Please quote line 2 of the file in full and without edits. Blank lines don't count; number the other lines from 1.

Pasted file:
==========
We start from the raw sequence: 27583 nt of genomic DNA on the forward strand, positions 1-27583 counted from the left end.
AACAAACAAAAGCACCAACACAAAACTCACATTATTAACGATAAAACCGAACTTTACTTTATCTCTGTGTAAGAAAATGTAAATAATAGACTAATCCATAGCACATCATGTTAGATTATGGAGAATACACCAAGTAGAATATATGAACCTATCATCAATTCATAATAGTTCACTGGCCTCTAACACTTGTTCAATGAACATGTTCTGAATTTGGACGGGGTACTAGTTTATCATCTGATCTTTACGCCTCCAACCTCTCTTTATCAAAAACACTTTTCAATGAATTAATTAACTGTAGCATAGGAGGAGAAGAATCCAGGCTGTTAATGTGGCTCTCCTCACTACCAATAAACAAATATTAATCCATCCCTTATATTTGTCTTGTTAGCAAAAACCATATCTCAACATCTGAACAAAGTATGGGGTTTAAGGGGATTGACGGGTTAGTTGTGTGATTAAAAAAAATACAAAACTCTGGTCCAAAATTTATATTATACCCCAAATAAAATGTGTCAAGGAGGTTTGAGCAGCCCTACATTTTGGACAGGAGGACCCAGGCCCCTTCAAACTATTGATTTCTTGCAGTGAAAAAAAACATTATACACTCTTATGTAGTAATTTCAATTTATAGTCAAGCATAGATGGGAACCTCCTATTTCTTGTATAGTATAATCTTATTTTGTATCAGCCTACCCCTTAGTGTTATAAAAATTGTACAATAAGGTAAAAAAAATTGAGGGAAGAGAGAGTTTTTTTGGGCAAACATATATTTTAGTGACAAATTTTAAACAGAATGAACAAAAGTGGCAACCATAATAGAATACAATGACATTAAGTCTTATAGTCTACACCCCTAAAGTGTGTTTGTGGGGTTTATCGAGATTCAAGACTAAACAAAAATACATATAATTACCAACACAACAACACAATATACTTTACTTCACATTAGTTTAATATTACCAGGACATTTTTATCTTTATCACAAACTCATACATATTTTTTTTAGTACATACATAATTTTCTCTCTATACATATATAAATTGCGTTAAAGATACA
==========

AACAAACAAAAGCACCAACACAAAACTCACATTATTAACGATAAAACCGAACTTTACTTTATCTCTGTGTAAGAAAATGTAAATAATAGACTAATCCATAGCACATCATGTTAGATTATGGAGAATACACCAAGTAGAATATATGAACCTATCATCAATTCATAATAGTTCACTGGCCTCTAACACTTGTTCAATGAACATGTTCTGAATTTGGACGGGGTACTAGTTTATCATCTGATCTTTACGCCTCCAACCTCTCTTTATCAAAAACACTTTTCAATGAATTAATTAACTGTAGCATAGGAGGAGAAGAATCCAGGCTGTTAATGTGGCTCTCCTCACTACCAATAAACAAATATTAATCCATCCCTTATATTTGTCTTGTTAGCAAAAACCATATCTCAACATCTGAACAAAGTATGGGGTTTAAGGGGATTGACGGGTTAGTTGTGTGATTAAAAAAAATACAAAACTCTGGTCCAAAATTTATATTATACCCCAAATAAAATGTGTCAAGGAGGTTTGAGCAGCCCTACATTTTGGACAGGAGGACCCAGGCCCCTTCAAACTATTGATTTCTTGCAGTGAAAAAAAACATTATACACTCTTATGTAGTAATTTCAATTTATAGTCAAGCATAGATGGGAACCTCCTATTTCTTGTATAGTATAATCTTATTTTGTATCAGCCTACCCCTTAGTGTTATAAAAATTGTACAATAAGGTAAAAAAAATTGAGGGAAGAGAGAGTTTTTTTGGGCAAACATATATTTTAGTGACAAATTTTAAACAGAATGAACAAAAGTGGCAACCATAATAGAATACAATGACATTAAGTCTTATAGTCTACACCCCTAAAGTGTGTTTGTGGGGTTTATCGAGATTCAAGACTAAACAAAAATACATATAATTACCAACACAACAACACAATATACTTTACTTCACATTAGTTTAATATTACCAGGACATTTTTATCTTTATCACAAACTCATACATATTTTTTTTAGTACATACATAATTTTCTCTCTATACATATATAAATTGCGTTAAAGATACA